Writer Andrew Klavan says that "the film "The Dark Knight" is at some level a paean of praise to the fortitude and moral courage that has been shown by George W. Bush in this time of terror and war. Like W, Batman is vilified and despised for confronting terrorists in the only terms they understand. Like W, Batman sometimes has to push the boundaries of civil rights to deal with an emergency, certain that he will re-establish those boundaries when the emergencies have passed. And like Batman understands there is no moral equivalence between a free society-in which people sometimes make the wrong choices-and a criminal bent on destruction. The former must be cherished even in it's moments of folly; the latter must be hounded to the gates of Hell.
Left and right, all Americans know that freedom is better than slavery, love is better than hate, kindness better than cruelty, tolerance better than bigotry. We don't always know these things, and yet mysteriously we know them nontheless.
The TRUE complexity arises when we must defend these values in a world that does not universally embrace them-when we reach the place where we must be intolerant in order to defend ourselves, or unkind in order to defend unkindness, or hateful to defend what we love.
When heroes arise who take those difficulties on themselves, it is tempting to turn our backs on them, to vilify in order to protect our own appearance of righteousness. We prosecute and execrate the violent soldier or the cruel interrogator in order to parade ourselves as paragons of the peaceful values they preserve. Commissioner Gordon says of the hated Batman, "He has to run away--because we have to chase him."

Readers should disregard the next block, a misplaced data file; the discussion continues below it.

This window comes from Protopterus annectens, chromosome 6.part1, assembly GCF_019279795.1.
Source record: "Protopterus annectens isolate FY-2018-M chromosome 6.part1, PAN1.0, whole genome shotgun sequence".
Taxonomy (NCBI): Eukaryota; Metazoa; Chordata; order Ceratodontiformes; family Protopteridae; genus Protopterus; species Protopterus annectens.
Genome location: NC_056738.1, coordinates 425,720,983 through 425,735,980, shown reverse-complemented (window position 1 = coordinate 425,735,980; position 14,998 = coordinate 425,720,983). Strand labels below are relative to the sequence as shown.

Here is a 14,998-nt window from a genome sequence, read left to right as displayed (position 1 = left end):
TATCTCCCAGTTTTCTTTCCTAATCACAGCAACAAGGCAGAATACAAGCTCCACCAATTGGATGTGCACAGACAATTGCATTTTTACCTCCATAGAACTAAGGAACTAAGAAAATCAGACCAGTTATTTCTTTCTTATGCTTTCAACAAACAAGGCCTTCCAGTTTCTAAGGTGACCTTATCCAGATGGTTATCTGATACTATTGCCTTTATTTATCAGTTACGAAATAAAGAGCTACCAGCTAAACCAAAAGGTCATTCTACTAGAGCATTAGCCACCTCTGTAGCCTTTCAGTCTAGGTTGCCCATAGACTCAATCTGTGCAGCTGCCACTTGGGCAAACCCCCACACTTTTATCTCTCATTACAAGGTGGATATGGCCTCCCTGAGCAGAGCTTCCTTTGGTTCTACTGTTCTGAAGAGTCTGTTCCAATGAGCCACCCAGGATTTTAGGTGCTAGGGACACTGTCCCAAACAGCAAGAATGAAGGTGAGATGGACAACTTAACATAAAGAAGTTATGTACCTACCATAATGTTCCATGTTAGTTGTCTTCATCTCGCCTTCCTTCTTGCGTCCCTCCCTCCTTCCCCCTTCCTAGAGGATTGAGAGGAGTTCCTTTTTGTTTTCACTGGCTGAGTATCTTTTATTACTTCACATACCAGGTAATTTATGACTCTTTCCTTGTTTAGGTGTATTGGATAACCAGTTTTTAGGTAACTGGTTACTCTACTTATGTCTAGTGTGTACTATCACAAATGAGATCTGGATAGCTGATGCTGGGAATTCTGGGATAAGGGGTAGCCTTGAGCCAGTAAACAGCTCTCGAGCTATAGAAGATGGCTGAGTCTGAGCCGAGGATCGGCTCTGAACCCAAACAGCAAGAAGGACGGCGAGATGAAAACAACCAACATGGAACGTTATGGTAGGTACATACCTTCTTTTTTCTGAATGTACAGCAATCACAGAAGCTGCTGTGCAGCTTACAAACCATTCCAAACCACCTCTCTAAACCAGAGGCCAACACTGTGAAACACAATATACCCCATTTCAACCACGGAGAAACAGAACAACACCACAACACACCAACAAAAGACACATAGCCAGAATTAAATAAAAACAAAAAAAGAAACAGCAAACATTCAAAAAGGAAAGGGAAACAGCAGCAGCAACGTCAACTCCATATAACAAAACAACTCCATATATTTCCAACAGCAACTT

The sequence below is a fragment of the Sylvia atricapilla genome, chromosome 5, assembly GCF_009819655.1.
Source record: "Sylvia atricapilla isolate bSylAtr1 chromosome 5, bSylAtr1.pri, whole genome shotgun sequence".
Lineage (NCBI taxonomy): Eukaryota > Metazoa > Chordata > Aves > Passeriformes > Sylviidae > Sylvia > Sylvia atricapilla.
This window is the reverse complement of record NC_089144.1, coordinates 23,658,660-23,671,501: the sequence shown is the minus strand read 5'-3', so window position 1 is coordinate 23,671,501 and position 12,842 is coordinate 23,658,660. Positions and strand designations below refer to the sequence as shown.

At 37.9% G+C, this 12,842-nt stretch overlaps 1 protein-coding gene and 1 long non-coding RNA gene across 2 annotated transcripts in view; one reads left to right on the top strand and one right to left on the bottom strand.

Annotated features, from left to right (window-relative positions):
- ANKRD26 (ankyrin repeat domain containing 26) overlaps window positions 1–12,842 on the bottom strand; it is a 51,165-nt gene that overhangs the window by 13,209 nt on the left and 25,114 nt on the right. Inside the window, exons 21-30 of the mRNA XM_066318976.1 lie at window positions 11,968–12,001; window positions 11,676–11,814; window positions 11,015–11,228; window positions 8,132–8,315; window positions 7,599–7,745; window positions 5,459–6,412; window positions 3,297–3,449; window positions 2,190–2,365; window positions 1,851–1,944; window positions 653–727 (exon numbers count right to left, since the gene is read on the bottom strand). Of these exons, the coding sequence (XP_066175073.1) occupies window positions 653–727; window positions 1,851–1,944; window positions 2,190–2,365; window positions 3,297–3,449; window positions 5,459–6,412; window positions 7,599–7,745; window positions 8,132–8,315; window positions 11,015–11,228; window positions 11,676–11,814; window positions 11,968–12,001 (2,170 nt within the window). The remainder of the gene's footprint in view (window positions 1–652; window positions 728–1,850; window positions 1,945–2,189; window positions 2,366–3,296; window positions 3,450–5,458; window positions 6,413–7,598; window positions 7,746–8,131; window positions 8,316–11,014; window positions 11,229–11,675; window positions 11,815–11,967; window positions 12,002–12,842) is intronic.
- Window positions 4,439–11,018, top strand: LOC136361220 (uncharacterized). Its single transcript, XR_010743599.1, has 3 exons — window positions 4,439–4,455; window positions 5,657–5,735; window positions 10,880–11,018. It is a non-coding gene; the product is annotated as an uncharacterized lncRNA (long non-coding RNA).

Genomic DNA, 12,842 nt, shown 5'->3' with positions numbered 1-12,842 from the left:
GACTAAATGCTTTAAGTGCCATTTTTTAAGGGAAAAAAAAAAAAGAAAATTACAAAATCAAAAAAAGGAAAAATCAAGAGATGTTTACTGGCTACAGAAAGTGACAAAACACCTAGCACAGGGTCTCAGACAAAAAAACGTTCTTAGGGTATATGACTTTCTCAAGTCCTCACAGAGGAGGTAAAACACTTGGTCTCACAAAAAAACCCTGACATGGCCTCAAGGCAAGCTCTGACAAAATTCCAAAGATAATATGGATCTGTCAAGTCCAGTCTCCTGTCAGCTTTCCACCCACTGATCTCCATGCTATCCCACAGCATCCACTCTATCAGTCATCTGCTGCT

That's the real moral complexity. And when our artistic community is ready to show that sometimes man must kill in order to preserve life; that sometimes they must violate their values in order to maintain those values; and while movie stars may strut in the bright light of our adulation for pretending to be be heroes, true heroes must often slink in the shadows, slump-shouldered and despised--then and only then will we be able to pay our President Bush his due and make good TRUE films about the war on terror.
Perhaps that's when Hollywood conservatives will be able to take off their masks and speak plainly in the light of day."
And I add politicians, pacifists and "chatterers".
My Grandson is serving in Iraq as an armed protector of the Iraqi citizen. He says he has "his boots on the ground" and is tolerating the intense heat even with all the extra weight he has to carry to protect himself, his comrades and the peace loving Iraqis citizenry. He has a dislike for those among us who would like to further embarrass the administration and give solace to those who would like to see all of us dead, including the pacifists among us.
All our related families support his position.
Mr. Klaven has a new novel, "Empire of Lies" about an ordinary man confronting the war on terror.